Through photography, video, collage, and sculpture, “Zones of Contention: After the Green Line” addressed some of the complexities of social, personal, and cultural life in Israel and Palestine. The exhibition was the second in a series of curatorial projects organized by Artis Curatorial Seminar alum Xandra Eden that demonstrated ways by which contemporary art and artists can create a platform to discuss circumstances around the globe and their impact upon local and regional communities. The first “Zones” project, which took place in 2012, focused on artists and community members who explored issues related to the US/Mexico border.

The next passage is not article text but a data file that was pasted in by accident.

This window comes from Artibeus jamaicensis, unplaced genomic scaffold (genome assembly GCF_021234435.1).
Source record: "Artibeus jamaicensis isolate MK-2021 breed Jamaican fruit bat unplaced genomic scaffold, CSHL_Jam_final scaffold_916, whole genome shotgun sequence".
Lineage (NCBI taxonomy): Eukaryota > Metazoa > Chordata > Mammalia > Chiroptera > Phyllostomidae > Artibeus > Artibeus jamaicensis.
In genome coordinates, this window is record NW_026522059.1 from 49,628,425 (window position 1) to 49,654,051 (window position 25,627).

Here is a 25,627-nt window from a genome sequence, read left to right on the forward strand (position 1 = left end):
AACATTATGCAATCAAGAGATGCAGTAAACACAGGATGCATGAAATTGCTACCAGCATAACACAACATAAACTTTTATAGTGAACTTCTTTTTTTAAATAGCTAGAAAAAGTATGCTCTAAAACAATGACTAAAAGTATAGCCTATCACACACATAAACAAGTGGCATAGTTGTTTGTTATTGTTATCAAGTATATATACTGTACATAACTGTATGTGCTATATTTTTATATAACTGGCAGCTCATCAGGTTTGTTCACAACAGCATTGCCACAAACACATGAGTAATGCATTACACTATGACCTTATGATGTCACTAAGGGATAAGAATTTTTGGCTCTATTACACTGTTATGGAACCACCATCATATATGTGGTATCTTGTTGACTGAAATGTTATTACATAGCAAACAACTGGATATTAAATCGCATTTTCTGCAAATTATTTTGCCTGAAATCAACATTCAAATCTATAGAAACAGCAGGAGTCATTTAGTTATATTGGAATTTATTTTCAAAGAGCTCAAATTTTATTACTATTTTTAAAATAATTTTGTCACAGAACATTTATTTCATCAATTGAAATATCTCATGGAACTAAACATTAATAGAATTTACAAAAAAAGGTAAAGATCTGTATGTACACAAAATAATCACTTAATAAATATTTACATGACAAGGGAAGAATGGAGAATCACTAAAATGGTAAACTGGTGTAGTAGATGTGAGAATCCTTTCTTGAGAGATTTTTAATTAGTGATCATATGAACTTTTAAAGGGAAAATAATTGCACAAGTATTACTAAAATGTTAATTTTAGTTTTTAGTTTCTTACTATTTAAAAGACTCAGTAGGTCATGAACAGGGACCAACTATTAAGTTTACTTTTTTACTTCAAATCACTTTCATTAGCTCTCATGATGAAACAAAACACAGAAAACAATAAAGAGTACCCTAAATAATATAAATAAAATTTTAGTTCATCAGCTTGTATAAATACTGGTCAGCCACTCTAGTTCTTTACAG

Artworks on view included Francis Alys’s SOMETIMES DOING SOMETHING POETIC CAN BECOME POLITICAL AND SOMETIMES DOING SOMETHING POLITICAL CAN BECOME POETIC (2007), a video in which the artist carries a dripping can of green paint along the Green Line, the armistice boundary marked on a map in 1949 to end the Arab-Israeli War; Yael Bartana’s A Declaration (2006), which examines the changing symbolism of the olive tree within the current context; and Dor Guez’s (Sa)Mira (2009), which grapples with the discrimination felt by some Israeli citizens of Arab descent. Wafa Hourani’s Pan of Qalandia (2014) imagines a section of the largest checkpoint between Jerusalem and Ramallah, while Nira Pereg’s Sabbath (2008) documents the closing off of ultra-Orthodox neighborhoods in and around Jerusalem on the eve of Shabbat. Other works included Michael Rakowitz’s multimedia installation, The Breakup (2012), which conflates the break-up of the Beatles in London with the breakdown of Middle Eastern relations that led to the Six Days War in 1967; and Sharif Waked’s video Bath Time (2012), which uses humor to point to the many absurd situations spawned by the ongoing conflict.